Geography and Climate
New Orleans occupies an area of 350.2 square miles, of which 51.55% is land and the rest is water. The city lies in the Mississippi River Delta, south of Lake Pontchartrain. The city was settled on natural levees and high ground but by the half of the 20th century it was clear it also needed man-made levees. However, in 2005, after Hurricane Katrina, when those levees failed, which caused the city, as well as the federal government, to start making serious improvements to the system.
New Orleans has a humid subtropical climate, with short and mild winters and hot and humid summers. New Orleans is the America’s most hurricane-prone city. In addition to Katrina, other devastating hurricanes occurred in 1909, 1915, 1947, 1956, 1965, 1995 and 2008.
Population of New Orleans
In 2010, New Orleans had a population of 343,829. It is believed that in 2007 and 2008 the city regained 60%-80% of its pre-Katrina population.
The racial makeup was 60.2% Black or African American, 33% White, 5.3% Hispanic or Latino, 2.9% Asian and 1.7% of two or more races.
The city has a large number of illegal immigrants, mostly Mexican.
New Orleans is not part of the Protestant Bible Belt that dominates the South,. The predominant religion is Roman Catholic. The city, as well as other parts of Louisiana, is known for its presence of Voodoo religious practices, however it is believed that there are really not that much real adherents to this religion.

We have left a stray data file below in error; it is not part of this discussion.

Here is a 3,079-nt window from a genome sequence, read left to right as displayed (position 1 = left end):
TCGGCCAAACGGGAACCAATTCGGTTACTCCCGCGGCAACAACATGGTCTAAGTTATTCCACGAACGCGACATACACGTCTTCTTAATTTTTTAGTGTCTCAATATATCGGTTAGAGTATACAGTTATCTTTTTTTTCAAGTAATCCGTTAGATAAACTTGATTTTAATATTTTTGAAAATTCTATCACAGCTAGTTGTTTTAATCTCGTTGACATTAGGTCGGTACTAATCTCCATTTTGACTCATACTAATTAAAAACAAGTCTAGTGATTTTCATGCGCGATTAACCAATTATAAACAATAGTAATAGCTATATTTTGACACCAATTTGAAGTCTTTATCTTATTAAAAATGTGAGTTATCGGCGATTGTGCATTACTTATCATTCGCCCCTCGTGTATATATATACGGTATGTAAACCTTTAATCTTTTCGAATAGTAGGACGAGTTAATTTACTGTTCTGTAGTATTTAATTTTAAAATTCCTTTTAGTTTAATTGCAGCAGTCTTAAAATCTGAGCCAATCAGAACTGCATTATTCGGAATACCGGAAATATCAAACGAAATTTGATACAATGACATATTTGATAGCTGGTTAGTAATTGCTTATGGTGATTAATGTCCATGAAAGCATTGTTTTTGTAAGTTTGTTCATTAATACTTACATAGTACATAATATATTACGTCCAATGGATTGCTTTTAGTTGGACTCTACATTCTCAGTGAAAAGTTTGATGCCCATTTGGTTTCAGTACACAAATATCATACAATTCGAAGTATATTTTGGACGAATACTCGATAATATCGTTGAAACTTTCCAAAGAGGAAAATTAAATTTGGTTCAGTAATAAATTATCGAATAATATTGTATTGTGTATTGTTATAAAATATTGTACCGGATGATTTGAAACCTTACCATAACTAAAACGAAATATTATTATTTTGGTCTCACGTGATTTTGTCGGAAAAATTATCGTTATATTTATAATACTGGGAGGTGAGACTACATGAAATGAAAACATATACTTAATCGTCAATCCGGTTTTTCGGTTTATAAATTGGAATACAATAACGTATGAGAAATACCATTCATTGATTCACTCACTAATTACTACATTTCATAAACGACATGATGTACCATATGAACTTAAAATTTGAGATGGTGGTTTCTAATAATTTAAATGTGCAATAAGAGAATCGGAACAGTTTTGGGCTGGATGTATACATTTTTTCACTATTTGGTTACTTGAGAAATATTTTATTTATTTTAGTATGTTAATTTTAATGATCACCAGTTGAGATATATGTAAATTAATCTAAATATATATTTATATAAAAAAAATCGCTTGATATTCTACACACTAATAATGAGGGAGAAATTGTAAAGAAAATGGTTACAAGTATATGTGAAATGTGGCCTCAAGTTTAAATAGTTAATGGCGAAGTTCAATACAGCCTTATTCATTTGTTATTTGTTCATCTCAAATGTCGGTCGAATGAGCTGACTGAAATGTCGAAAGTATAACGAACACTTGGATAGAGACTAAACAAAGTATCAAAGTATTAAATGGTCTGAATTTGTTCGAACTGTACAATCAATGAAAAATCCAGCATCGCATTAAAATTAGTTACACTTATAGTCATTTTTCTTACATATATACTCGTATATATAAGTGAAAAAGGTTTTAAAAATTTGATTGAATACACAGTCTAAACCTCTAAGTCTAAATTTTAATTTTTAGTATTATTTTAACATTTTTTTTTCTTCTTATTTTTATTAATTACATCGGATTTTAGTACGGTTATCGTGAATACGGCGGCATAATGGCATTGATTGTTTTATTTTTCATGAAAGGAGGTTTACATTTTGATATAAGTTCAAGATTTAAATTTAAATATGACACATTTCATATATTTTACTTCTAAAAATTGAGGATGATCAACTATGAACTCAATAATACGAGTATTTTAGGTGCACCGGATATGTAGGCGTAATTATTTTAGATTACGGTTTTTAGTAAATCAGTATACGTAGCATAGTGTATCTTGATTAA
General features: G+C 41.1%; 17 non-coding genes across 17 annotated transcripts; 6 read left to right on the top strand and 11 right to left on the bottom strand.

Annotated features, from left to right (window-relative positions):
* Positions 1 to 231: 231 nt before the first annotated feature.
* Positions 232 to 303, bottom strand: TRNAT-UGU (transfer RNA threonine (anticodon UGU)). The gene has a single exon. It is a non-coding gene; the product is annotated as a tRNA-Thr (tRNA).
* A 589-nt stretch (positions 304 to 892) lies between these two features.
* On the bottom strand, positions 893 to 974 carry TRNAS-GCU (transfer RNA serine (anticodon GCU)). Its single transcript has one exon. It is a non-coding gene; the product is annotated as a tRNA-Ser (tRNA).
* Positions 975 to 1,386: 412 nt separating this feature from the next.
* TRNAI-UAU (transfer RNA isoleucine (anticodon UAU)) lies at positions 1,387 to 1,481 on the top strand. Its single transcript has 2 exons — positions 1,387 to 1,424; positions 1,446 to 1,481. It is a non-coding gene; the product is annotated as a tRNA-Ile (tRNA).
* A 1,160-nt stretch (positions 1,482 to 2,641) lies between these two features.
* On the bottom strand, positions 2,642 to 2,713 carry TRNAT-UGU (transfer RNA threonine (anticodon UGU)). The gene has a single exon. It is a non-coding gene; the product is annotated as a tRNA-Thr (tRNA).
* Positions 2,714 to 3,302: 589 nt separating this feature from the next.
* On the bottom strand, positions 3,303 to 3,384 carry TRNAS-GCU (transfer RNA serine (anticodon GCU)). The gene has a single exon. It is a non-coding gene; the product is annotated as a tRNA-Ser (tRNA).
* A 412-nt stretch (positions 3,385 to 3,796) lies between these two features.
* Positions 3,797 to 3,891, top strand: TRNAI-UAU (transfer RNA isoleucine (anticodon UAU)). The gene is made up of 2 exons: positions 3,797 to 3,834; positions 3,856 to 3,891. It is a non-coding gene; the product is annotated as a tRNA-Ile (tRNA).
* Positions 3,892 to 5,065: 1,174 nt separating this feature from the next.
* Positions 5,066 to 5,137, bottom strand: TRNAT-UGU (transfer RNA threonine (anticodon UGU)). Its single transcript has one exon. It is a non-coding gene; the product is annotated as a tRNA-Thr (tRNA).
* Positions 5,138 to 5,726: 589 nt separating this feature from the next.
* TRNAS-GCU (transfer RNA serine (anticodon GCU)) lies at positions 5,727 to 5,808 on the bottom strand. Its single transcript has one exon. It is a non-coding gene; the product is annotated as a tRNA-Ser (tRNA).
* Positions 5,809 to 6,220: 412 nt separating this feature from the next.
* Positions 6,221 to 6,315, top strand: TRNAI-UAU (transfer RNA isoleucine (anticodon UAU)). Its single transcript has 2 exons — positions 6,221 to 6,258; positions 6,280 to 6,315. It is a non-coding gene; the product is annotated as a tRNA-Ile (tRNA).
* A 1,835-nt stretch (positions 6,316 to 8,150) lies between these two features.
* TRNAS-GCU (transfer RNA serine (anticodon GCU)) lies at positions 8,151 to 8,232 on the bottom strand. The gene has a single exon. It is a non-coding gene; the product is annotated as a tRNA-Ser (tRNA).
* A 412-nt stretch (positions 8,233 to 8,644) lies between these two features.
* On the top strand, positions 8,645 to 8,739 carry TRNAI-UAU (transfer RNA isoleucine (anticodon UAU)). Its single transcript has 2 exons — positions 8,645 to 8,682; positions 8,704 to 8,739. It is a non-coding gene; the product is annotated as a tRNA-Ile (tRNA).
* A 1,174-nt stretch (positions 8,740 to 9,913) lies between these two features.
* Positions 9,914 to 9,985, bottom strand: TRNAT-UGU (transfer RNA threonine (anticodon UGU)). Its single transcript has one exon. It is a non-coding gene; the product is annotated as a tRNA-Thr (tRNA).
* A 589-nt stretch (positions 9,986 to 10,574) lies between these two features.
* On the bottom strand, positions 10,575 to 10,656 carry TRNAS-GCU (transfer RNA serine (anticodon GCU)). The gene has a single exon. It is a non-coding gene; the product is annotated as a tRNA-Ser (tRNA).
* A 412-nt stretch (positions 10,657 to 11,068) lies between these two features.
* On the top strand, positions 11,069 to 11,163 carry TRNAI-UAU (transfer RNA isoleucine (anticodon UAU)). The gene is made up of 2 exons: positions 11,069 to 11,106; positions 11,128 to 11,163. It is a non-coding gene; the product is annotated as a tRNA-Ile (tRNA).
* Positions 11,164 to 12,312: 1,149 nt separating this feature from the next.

The city is famous for its unique architecture, a combination of creole townhouses, “shotgun” houses, bungalow-style homes, creole cottages, as well as houses in Greek Revival, American Colonial and Victorian styles. The city can roughly be divided into downtown and uptown. Some of the most famous downtown neighborhoods are the French Quarter, Tremé, the 7th Ward and Faubourg Marigny, while some of the uptown ones include the Warehouse District, the Irish Channel, the Garden District, Fontainebleau and others.
New Orleans is one of the largest and busiest ports in the world. A large portion of its economy is based on shipping, trade and distribution. The city is also a center of higher education, healthcare, creative industries, oil industry and manufacturing. Tourism, of course, is a major source of revenue for New Orleans.